But I do it anyway! I have aphasia. I had a stroke. It pains me. I get dizzy. I needed to fix my gaze as though I was car sick. It’s just so frustrating.
The books say it….
affects comprehension and production of words, sentences, and/or discourse. It is typically characterized by errors in word retrieval or selection
- Here’s an example: the mind changes my written word “horse” into ‘cow”. My fingers keep typing “horse”, “horse”. “horse”. But my eyes see “cow”, “cow”, “cow”.
Over the dozen op so years since my stroke, I’ve learned to compensate. A little bit. My spelling is atrocious. I live or die with my spell checker. I know lots of words. I just can’t produce them.
- Another example: phonemic paraphasias. I couldn’t say that if the Mujaheddin terrorists demanded it on my life. P.P, as I’ll call it, is substituting sounds in the word. Like calling a “horse” a force or porse or norse. As you can imagine, such transpositions an be hilarious. Or mortally embarrassing. Thankfully, I have a wicked sense of humor that allows me to dance away from most situations.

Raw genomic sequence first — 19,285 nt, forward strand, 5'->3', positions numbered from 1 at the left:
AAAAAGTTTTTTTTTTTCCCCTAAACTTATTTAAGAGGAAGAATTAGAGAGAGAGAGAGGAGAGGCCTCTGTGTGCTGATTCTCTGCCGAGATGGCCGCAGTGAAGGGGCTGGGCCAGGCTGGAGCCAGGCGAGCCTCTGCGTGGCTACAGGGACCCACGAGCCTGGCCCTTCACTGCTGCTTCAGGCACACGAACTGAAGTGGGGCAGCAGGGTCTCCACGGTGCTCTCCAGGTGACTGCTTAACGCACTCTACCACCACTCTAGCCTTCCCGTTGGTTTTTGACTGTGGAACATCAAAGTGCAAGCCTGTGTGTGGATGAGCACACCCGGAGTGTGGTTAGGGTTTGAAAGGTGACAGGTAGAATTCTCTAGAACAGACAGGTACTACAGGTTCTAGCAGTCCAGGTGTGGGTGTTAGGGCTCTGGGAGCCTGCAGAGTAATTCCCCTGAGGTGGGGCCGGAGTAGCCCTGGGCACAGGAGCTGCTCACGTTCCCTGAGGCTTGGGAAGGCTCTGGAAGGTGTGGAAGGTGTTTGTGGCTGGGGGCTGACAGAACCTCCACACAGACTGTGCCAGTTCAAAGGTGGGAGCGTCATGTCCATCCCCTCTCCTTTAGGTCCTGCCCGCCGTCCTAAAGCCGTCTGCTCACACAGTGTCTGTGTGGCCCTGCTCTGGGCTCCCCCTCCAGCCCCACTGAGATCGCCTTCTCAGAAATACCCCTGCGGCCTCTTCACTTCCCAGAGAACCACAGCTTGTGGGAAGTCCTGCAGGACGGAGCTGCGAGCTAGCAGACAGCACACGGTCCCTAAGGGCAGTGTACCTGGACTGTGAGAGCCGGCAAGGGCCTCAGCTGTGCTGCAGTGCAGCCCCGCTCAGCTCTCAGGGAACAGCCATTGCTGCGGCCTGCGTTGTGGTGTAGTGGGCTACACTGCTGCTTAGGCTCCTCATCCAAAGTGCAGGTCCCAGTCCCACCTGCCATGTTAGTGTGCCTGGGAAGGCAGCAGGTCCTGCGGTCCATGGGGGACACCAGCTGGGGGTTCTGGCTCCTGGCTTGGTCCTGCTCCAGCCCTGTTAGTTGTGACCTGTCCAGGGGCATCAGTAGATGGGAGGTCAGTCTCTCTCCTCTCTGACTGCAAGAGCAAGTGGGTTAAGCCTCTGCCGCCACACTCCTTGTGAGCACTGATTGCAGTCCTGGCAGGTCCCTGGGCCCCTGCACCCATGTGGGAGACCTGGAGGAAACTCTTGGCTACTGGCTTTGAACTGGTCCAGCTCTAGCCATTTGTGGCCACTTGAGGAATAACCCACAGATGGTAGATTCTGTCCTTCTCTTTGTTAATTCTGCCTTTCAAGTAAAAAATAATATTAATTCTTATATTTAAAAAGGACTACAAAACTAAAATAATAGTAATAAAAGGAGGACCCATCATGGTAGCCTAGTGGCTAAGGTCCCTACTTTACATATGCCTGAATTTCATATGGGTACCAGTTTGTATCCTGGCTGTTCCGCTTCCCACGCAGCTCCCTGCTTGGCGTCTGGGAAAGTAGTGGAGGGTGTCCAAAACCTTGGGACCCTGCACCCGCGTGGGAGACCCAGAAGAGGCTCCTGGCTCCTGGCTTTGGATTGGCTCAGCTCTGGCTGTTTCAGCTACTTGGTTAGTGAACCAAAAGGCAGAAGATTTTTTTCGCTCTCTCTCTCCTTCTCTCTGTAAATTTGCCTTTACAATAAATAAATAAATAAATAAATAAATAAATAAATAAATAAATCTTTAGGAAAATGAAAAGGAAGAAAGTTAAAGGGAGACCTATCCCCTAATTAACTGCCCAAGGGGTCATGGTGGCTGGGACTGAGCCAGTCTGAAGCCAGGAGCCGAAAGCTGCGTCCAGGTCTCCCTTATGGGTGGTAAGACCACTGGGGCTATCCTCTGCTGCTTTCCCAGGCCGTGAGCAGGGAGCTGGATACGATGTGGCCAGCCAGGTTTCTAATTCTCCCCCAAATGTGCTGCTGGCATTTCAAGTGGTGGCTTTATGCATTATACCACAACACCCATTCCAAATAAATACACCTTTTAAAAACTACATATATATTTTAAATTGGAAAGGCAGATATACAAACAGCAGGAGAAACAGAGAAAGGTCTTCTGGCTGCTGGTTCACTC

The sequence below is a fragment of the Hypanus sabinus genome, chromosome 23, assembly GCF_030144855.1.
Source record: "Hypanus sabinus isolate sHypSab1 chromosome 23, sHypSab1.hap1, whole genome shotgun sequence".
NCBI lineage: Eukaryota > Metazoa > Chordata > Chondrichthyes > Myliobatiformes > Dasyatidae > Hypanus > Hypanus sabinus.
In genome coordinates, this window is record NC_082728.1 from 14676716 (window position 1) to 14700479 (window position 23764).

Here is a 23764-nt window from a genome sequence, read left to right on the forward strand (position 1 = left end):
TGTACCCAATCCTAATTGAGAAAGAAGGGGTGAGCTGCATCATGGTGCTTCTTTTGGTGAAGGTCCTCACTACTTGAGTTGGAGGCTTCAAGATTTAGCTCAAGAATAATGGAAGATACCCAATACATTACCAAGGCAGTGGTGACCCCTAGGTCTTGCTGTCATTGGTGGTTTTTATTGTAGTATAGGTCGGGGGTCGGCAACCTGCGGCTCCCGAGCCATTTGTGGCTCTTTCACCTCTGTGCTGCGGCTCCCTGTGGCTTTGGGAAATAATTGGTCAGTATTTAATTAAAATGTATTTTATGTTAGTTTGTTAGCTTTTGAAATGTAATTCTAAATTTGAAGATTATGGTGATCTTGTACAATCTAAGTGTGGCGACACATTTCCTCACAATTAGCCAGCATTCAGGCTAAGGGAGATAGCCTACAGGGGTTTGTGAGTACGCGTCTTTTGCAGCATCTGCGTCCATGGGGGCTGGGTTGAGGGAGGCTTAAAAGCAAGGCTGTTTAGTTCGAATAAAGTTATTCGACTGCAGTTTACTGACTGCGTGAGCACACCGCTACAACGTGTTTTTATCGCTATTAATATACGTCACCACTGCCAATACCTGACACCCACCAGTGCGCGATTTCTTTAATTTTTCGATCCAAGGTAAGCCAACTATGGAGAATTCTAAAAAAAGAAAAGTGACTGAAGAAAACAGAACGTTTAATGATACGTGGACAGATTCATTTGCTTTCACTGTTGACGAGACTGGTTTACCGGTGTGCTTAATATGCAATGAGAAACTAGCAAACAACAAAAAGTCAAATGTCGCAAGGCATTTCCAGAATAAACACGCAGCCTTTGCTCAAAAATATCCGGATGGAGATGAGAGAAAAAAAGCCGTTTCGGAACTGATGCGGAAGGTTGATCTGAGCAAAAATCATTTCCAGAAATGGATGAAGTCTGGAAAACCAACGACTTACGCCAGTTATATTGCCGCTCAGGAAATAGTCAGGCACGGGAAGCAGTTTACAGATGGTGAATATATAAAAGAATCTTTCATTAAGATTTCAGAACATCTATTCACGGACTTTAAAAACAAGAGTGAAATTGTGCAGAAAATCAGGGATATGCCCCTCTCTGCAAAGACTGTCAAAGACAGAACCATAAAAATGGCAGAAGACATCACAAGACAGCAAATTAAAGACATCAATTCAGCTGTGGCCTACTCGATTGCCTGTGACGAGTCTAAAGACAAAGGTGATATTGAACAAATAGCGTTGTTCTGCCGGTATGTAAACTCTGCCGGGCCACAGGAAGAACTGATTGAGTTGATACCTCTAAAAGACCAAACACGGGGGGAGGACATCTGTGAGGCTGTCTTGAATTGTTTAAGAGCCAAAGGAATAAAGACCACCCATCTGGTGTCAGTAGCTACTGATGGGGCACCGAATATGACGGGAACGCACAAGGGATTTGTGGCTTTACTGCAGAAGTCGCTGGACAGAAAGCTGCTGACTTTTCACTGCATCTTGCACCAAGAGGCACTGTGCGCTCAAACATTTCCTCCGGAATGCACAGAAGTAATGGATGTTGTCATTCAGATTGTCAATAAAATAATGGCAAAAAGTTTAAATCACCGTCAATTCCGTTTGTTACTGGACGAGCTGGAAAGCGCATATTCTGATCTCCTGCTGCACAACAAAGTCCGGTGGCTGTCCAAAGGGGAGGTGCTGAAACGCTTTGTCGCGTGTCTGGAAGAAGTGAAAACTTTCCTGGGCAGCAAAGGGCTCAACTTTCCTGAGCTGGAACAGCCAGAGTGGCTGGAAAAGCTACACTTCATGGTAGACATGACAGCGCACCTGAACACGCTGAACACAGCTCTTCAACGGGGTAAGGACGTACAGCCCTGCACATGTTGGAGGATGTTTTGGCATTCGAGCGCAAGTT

- Circumlocutions are saying “horse”, but all you can say is, “What’s the word for that animal that you ride with a saddle”. Right. But no cigar!
- Then there are neologisms: sounds that are NOT words, but a confusion of words and spelling errors and ‘sound-a-likes’ that get the job done [mostly] but are technically inaccurate.
This is my typology. Its not NEW, but its newly conceptualized. They’re calling it “jargon aphasia“.
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You’ll see me referencing this post again and again. Sometimes I just get into a loop where I can’t find words, or spell them, or think them, or physically produce the muscle/nerve connections for them.
Still, I write. Because I love people and the only way to communicate with them with words.
- Fun with Aphasia (splashofthegoldfishcrackers.wordpress.com)
- Discourse in Aphasia (psypress.com)
- An Unrepentant Aphasic (mysowsear.wordpress.com)
- If I am having trouble speaking is it possible that I have aphasia? (zocdoc.com)
- Normal is just a word away: Program puts people struggling to speak back on track (seattletimes.nwsource.com)
- Living with aphasia (redoable.wordpress.com)